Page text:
Invitation to Sherman County Residents, Tour John Day Lock & Dam, Dec. 2
I Am Fear
Remember Local Needs for Year-end Giving
Oregon Continues Strong Job Growth in October
Editorial. Connecting the Dots #3
1. Invitation to Sherman County Residents, Tour John Day Lock & Dam, Dec. 2
The City of Rufus and the Corps of Engineers invites Sherman County Residents to tour the John Day Lock and Dam. Please join us for this educational tour of one of the greatest engineering marvels in our area.
When: Friday, December 2nd from 1:00 to 3:00 PM
Details about the Event:This will be a guided tour through the powerhouse. Please dress for the weather. No open toed shoes will be allowed. There will be significant walking on this tour. You MUST RSVP with the City of Rufus no later than November, 28th at 4:00 PM. We will need the full names of each person who plans on entering the facility.
To RSVP: Email email@example.com Phone 541-739-2321 Text 541-705-5640
2. I Am Fear
[Editor’s Note: Today, November 15th, would have been Lou Tice’s 81st birthday. In honoring that memory, we offer one of Lou’s favorite Winner’s Circle articles. It is as relevant today as when it was first written, perhaps even more so.]
(LT) What are you afraid of, and what does it cost you? Today, I want you to read one of the best descriptions of fear I have ever heard. I don’t know where I got this quote originally, but it is one of the best definitions I know, and it seems to be appropriate for the world in which we are living:
“I am Fear. I am the menace that lurks in the paths of life, never visible to the eye but sharply felt in the heart. I am the father of despair, the brother of procrastination, the enemy of progress, the tool of tyranny. Born of ignorance and nursed on misguided thought, I have darkened more hopes, stifled more ambitions, shattered more ideals and prevented more accomplishments than history could record.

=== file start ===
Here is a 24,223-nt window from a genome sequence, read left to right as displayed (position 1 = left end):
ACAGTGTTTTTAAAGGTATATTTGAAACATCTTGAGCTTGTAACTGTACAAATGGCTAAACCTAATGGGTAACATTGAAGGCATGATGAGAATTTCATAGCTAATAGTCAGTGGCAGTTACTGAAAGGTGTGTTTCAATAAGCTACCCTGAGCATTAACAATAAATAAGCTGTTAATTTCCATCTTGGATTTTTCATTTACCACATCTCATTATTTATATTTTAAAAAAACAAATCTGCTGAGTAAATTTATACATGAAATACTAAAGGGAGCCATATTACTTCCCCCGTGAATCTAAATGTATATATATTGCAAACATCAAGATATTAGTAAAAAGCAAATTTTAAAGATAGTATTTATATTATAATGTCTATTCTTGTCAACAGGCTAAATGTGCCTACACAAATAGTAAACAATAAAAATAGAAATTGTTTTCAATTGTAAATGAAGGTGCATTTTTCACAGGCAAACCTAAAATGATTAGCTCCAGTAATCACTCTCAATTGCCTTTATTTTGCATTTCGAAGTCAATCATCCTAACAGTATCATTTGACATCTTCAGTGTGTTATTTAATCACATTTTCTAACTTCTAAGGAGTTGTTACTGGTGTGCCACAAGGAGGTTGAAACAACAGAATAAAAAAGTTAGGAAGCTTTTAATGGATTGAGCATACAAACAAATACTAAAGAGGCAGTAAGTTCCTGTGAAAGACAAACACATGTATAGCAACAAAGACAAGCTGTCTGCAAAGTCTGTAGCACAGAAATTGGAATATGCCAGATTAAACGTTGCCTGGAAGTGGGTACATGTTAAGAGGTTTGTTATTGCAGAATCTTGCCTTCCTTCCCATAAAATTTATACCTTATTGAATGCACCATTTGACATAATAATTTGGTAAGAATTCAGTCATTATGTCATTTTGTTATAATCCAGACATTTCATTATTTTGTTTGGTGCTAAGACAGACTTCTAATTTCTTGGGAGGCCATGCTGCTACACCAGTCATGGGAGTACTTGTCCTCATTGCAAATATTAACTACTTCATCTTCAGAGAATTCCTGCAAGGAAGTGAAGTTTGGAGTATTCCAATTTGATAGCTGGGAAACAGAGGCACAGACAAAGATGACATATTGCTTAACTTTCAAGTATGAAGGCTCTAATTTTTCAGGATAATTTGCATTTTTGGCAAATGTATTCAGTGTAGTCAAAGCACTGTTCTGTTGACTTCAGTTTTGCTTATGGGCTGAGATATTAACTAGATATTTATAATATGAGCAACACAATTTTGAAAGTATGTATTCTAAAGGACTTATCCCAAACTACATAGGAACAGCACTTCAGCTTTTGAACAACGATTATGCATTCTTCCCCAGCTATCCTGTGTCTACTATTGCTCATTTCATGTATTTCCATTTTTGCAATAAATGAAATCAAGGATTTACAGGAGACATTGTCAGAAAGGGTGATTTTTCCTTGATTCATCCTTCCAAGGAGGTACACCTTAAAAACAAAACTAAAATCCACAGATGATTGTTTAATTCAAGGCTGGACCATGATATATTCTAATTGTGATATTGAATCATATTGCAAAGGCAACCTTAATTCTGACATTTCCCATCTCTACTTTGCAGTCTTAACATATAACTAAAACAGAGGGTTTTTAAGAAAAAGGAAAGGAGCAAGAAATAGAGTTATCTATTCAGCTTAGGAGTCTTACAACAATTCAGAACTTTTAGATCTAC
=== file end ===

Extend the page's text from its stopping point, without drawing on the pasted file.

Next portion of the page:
“Like the changing chameleon, I assume many disguises. I masquerade as caution. I am sometimes known as doubt or worry. But whatever I’m called, I am still fear, the obstacle of achievement.
“I know no master but one; its name is Understanding. I have no power but what the human mind gives me, and I vanish completely when the light of Understanding reveals the facts as they really are, for I am really nothing.”
(LT) You see, if you have the courage to acknowledge your fears, you will be taking the first step toward controlling them instead of them controlling you. And if you take the next step toward understanding, you will be able to move past them to empathy, perhaps even to love. ~ The Pacific Institute
3. Remember Local Needs for Year-end Giving
Most are tax-deductible non-profit organizations. [new in red]
Please send corrections & additions.
Give to these organizations
- to honor someone with a shared interest,
- to recognize someone’s achievement or success,
- in memory or remembrance,
- to express your appreciation, or
- as a gift for someone who has everything.
- ABC Huskies Day Care, Sherman County Child Care Foundation, P.O. Box __, Wasco, OR 97065
- Grass Valley Pavilion Renovation & Rejuvenation Project, City of Grass Valley, P.O. Box 191, Grass Valley, OR 97029
- HAVEN from Domestic and Sexual Violence, PO Box 576, The Dalles, OR 9058
- Little Wheats Day Care Inc., P.O. Box 71, Moro, OR 97039
- Maryhill Museum of Art, 35 Maryhill Museum Drive, Goldendale, WA 98620
- Oregon Cultural Trust, Oregon Cultural Trust, 775 Summer Street NE, Ste 200, Salem, OR 97301 – a portion of these funds are allocated to Sherman County Cultural Coalition.
- OSU Extension 4-H Programs, P.O. Box 385, Moro, OR 97039
- Pioneer Potlatch
- Rufus Community Center, City of Rufus
- Sherman County Ambulance, PO Box __, Moro, OR 97039
- Sherman County Athletic Foundation, PO Box 191, Moro, OR 97039
- Sherman County Cultural Coalition
- Sherman County Fair, P.O. Box 45, Wasco, OR 97065
- Sherman County Food Bank, Mid-Columbia Community Action Council, 312 E. 4th Street, The Dalles, OR 97058 [Designate recipient county.]
- Sherman County Historical Society & Museum, P.O. Box 173, Moro, OR 97039 –qualifies for Oregon Cultural Trust Tax Credits
- Sherman County Junior Hoops, c/o Sherman County Athletic Foundation, PO Box 191, Moro, OR 97039
- Sherman County Lions Club, P.O. Box 27, Wasco, OR 97065
- Sherman County Little League
- Sherman County Preschool
- Sherman Parent Teacher Organization
- Sherman County Public/School Library, 69512 High School Loop, Moro, OR 97039